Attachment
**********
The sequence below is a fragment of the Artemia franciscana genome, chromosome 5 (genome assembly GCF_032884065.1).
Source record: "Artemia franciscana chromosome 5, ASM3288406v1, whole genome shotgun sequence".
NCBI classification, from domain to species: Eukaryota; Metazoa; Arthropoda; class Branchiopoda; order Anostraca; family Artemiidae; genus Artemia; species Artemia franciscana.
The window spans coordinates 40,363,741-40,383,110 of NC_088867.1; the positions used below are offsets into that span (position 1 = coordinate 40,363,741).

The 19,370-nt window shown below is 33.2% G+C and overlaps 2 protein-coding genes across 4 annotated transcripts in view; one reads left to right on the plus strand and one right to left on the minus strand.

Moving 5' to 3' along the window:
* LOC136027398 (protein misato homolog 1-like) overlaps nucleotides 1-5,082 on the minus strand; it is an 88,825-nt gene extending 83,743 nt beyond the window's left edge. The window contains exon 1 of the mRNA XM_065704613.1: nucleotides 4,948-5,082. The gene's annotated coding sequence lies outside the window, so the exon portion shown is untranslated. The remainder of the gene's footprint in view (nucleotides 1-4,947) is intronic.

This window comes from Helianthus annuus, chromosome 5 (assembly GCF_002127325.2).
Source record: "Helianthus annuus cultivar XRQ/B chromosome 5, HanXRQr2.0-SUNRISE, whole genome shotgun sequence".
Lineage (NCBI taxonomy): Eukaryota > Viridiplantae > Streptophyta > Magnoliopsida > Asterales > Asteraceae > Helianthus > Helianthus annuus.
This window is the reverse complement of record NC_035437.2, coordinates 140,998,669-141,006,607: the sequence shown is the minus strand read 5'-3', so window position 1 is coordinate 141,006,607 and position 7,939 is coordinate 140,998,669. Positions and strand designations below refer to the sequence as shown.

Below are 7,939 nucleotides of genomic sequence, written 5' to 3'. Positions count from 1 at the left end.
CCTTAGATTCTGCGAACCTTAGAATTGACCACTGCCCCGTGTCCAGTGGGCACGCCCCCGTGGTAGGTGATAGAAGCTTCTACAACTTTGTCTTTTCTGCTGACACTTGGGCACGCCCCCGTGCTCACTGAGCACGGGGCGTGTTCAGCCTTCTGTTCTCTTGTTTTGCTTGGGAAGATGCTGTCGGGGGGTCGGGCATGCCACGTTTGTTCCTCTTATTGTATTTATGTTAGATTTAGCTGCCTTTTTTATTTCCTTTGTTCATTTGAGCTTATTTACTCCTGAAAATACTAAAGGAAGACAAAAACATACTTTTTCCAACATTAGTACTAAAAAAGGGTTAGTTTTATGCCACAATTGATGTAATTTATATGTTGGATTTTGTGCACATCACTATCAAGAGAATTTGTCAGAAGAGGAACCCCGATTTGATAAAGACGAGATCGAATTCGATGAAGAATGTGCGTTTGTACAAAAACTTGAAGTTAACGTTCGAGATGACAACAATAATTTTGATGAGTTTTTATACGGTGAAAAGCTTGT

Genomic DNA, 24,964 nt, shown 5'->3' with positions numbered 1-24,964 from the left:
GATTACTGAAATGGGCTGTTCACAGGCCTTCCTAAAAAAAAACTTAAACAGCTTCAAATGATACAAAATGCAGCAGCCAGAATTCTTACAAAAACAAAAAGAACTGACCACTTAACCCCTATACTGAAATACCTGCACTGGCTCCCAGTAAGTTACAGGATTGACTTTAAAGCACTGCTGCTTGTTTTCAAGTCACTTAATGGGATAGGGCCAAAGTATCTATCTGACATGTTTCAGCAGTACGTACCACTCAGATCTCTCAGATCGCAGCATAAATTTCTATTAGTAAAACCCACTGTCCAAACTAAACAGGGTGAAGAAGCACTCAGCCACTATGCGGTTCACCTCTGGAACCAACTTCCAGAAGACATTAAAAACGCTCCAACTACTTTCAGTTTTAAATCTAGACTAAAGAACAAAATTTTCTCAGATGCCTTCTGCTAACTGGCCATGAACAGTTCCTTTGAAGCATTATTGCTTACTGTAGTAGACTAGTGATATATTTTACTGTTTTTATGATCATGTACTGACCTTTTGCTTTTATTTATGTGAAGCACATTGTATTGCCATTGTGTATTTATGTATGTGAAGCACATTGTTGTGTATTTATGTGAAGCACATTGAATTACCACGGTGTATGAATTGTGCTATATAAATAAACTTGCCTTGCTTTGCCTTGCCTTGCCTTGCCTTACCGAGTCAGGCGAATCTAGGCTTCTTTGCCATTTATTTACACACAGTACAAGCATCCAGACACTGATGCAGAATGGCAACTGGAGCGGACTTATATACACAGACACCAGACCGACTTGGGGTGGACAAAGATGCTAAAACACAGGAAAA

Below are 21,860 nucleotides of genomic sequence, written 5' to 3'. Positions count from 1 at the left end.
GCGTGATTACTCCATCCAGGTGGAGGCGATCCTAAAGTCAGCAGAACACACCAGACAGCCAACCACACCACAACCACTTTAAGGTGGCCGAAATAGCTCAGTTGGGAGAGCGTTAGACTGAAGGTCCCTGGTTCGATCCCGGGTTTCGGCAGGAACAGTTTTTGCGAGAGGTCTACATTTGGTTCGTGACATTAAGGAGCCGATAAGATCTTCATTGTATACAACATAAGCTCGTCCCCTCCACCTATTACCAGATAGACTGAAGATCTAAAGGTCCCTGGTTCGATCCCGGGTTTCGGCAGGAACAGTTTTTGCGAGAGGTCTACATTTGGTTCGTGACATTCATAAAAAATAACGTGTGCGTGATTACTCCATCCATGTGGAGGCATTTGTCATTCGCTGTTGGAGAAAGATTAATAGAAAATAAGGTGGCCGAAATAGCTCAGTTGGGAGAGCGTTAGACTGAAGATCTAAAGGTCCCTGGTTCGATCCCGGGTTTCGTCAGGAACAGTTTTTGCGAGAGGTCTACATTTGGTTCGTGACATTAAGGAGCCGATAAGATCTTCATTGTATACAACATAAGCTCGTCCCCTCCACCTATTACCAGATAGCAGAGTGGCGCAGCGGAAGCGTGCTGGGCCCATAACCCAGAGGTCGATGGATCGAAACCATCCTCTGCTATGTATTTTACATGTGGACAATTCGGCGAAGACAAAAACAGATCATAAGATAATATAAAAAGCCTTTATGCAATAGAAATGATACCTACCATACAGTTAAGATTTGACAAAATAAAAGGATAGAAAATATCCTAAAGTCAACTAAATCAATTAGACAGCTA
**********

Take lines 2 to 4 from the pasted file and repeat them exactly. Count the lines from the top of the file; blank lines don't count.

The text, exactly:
Source record: "Artemia franciscana chromosome 5, ASM3288406v1, whole genome shotgun sequence".
NCBI classification, from domain to species: Eukaryota; Metazoa; Arthropoda; class Branchiopoda; order Anostraca; family Artemiidae; genus Artemia; species Artemia franciscana.
The window spans coordinates 40,363,741-40,383,110 of NC_088867.1; the positions used below are offsets into that span (position 1 = coordinate 40,363,741).